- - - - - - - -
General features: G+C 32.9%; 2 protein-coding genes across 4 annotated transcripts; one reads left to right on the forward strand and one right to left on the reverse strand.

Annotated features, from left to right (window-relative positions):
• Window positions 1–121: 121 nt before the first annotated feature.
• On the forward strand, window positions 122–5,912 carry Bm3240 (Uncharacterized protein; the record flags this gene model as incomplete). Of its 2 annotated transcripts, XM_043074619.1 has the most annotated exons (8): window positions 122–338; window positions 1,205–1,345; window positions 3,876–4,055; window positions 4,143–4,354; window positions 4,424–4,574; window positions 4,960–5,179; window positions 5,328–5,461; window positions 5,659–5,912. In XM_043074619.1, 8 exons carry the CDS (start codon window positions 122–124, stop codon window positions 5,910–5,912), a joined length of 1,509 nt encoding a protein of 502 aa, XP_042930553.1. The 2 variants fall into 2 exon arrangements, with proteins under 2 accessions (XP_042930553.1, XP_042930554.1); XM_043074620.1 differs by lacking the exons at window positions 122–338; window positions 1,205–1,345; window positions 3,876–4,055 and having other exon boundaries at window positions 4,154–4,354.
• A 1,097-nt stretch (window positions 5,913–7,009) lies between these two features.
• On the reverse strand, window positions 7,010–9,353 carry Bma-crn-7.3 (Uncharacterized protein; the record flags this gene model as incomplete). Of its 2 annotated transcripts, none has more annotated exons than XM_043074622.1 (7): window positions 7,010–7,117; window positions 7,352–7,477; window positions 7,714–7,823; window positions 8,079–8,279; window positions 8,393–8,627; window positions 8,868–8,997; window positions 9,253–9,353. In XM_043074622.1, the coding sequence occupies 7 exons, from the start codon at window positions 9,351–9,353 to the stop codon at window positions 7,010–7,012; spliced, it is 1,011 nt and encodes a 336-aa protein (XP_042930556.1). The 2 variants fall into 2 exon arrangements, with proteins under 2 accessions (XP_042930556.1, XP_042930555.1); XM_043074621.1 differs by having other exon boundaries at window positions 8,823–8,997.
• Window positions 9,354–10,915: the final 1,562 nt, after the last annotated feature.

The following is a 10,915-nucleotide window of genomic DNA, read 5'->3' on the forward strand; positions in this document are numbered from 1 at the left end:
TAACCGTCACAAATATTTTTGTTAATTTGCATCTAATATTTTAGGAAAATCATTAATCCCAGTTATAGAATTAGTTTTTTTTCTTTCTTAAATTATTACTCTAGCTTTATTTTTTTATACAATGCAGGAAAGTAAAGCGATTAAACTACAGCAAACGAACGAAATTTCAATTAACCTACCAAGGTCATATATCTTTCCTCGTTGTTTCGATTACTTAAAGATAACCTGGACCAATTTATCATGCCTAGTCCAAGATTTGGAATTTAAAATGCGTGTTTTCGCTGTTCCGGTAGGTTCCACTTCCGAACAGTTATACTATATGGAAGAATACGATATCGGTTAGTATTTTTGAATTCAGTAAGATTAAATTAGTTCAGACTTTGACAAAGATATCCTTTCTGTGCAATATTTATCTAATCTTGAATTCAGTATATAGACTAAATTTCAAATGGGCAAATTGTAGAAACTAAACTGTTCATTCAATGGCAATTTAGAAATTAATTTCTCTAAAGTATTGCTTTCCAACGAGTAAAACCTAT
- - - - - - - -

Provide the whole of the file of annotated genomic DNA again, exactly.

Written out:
General features: G+C 32.9%; 2 protein-coding genes across 4 annotated transcripts; one reads left to right on the forward strand and one right to left on the reverse strand.

Annotated features, from left to right (window-relative positions):
• Window positions 1–121: 121 nt before the first annotated feature.
• On the forward strand, window positions 122–5,912 carry Bm3240 (Uncharacterized protein; the record flags this gene model as incomplete). Of its 2 annotated transcripts, XM_043074619.1 has the most annotated exons (8): window positions 122–338; window positions 1,205–1,345; window positions 3,876–4,055; window positions 4,143–4,354; window positions 4,424–4,574; window positions 4,960–5,179; window positions 5,328–5,461; window positions 5,659–5,912. In XM_043074619.1, 8 exons carry the CDS (start codon window positions 122–124, stop codon window positions 5,910–5,912), a joined length of 1,509 nt encoding a protein of 502 aa, XP_042930553.1. The 2 variants fall into 2 exon arrangements, with proteins under 2 accessions (XP_042930553.1, XP_042930554.1); XM_043074620.1 differs by lacking the exons at window positions 122–338; window positions 1,205–1,345; window positions 3,876–4,055 and having other exon boundaries at window positions 4,154–4,354.
• A 1,097-nt stretch (window positions 5,913–7,009) lies between these two features.
• On the reverse strand, window positions 7,010–9,353 carry Bma-crn-7.3 (Uncharacterized protein; the record flags this gene model as incomplete). Of its 2 annotated transcripts, none has more annotated exons than XM_043074622.1 (7): window positions 7,010–7,117; window positions 7,352–7,477; window positions 7,714–7,823; window positions 8,079–8,279; window positions 8,393–8,627; window positions 8,868–8,997; window positions 9,253–9,353. In XM_043074622.1, the coding sequence occupies 7 exons, from the start codon at window positions 9,351–9,353 to the stop codon at window positions 7,010–7,012; spliced, it is 1,011 nt and encodes a 336-aa protein (XP_042930556.1). The 2 variants fall into 2 exon arrangements, with proteins under 2 accessions (XP_042930556.1, XP_042930555.1); XM_043074621.1 differs by having other exon boundaries at window positions 8,823–8,997.
• Window positions 9,354–10,915: the final 1,562 nt, after the last annotated feature.

The following is a 10,915-nucleotide window of genomic DNA, read 5'->3' on the forward strand; positions in this document are numbered from 1 at the left end:
TAACCGTCACAAATATTTTTGTTAATTTGCATCTAATATTTTAGGAAAATCATTAATCCCAGTTATAGAATTAGTTTTTTTTCTTTCTTAAATTATTACTCTAGCTTTATTTTTTTATACAATGCAGGAAAGTAAAGCGATTAAACTACAGCAAACGAACGAAATTTCAATTAACCTACCAAGGTCATATATCTTTCCTCGTTGTTTCGATTACTTAAAGATAACCTGGACCAATTTATCATGCCTAGTCCAAGATTTGGAATTTAAAATGCGTGTTTTCGCTGTTCCGGTAGGTTCCACTTCCGAACAGTTATACTATATGGAAGAATACGATATCGGTTAGTATTTTTGAATTCAGTAAGATTAAATTAGTTCAGACTTTGACAAAGATATCCTTTCTGTGCAATATTTATCTAATCTTGAATTCAGTATATAGACTAAATTTCAAATGGGCAAATTGTAGAAACTAAACTGTTCATTCAATGGCAATTTAGAAATTAATTTCTCTAAAGTATTGCTTTCCAACGAGTAAAACCTAT